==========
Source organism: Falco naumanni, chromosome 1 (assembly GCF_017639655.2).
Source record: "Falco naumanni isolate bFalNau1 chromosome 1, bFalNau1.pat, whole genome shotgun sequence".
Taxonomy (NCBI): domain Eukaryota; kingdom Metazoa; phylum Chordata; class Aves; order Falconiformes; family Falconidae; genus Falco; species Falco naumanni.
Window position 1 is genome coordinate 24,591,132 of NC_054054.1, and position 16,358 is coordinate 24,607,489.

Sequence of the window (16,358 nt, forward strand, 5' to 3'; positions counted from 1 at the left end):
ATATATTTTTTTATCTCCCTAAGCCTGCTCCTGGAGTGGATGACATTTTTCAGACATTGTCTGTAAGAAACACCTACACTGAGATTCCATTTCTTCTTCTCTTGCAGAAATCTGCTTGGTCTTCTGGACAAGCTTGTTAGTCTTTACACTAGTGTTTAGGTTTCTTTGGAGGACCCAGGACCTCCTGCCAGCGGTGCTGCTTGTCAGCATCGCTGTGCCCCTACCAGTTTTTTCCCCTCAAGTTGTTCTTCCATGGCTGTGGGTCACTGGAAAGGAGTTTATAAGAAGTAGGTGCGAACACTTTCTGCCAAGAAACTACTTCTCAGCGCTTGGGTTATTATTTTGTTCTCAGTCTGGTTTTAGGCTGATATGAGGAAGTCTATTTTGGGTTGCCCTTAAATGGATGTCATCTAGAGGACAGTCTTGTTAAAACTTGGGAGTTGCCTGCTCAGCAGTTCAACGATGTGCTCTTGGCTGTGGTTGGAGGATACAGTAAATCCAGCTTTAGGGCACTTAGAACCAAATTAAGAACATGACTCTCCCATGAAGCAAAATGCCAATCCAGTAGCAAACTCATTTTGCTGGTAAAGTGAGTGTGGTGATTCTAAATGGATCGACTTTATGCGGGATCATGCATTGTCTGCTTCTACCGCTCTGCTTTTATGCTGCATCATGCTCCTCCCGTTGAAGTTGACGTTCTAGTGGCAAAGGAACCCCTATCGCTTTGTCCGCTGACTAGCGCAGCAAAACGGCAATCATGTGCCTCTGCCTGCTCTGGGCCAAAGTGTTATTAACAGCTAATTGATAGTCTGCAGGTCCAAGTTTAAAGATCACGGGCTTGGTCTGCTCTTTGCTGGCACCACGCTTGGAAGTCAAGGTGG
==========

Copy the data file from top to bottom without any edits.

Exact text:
Source organism: Falco naumanni, chromosome 1 (assembly GCF_017639655.2).
Source record: "Falco naumanni isolate bFalNau1 chromosome 1, bFalNau1.pat, whole genome shotgun sequence".
Taxonomy (NCBI): domain Eukaryota; kingdom Metazoa; phylum Chordata; class Aves; order Falconiformes; family Falconidae; genus Falco; species Falco naumanni.
Window position 1 is genome coordinate 24,591,132 of NC_054054.1, and position 16,358 is coordinate 24,607,489.

Sequence of the window (16,358 nt, forward strand, 5' to 3'; positions counted from 1 at the left end):
ATATATTTTTTTATCTCCCTAAGCCTGCTCCTGGAGTGGATGACATTTTTCAGACATTGTCTGTAAGAAACACCTACACTGAGATTCCATTTCTTCTTCTCTTGCAGAAATCTGCTTGGTCTTCTGGACAAGCTTGTTAGTCTTTACACTAGTGTTTAGGTTTCTTTGGAGGACCCAGGACCTCCTGCCAGCGGTGCTGCTTGTCAGCATCGCTGTGCCCCTACCAGTTTTTTCCCCTCAAGTTGTTCTTCCATGGCTGTGGGTCACTGGAAAGGAGTTTATAAGAAGTAGGTGCGAACACTTTCTGCCAAGAAACTACTTCTCAGCGCTTGGGTTATTATTTTGTTCTCAGTCTGGTTTTAGGCTGATATGAGGAAGTCTATTTTGGGTTGCCCTTAAATGGATGTCATCTAGAGGACAGTCTTGTTAAAACTTGGGAGTTGCCTGCTCAGCAGTTCAACGATGTGCTCTTGGCTGTGGTTGGAGGATACAGTAAATCCAGCTTTAGGGCACTTAGAACCAAATTAAGAACATGACTCTCCCATGAAGCAAAATGCCAATCCAGTAGCAAACTCATTTTGCTGGTAAAGTGAGTGTGGTGATTCTAAATGGATCGACTTTATGCGGGATCATGCATTGTCTGCTTCTACCGCTCTGCTTTTATGCTGCATCATGCTCCTCCCGTTGAAGTTGACGTTCTAGTGGCAAAGGAACCCCTATCGCTTTGTCCGCTGACTAGCGCAGCAAAACGGCAATCATGTGCCTCTGCCTGCTCTGGGCCAAAGTGTTATTAACAGCTAATTGATAGTCTGCAGGTCCAAGTTTAAAGATCACGGGCTTGGTCTGCTCTTTGCTGGCACCACGCTTGGAAGTCAAGGTGG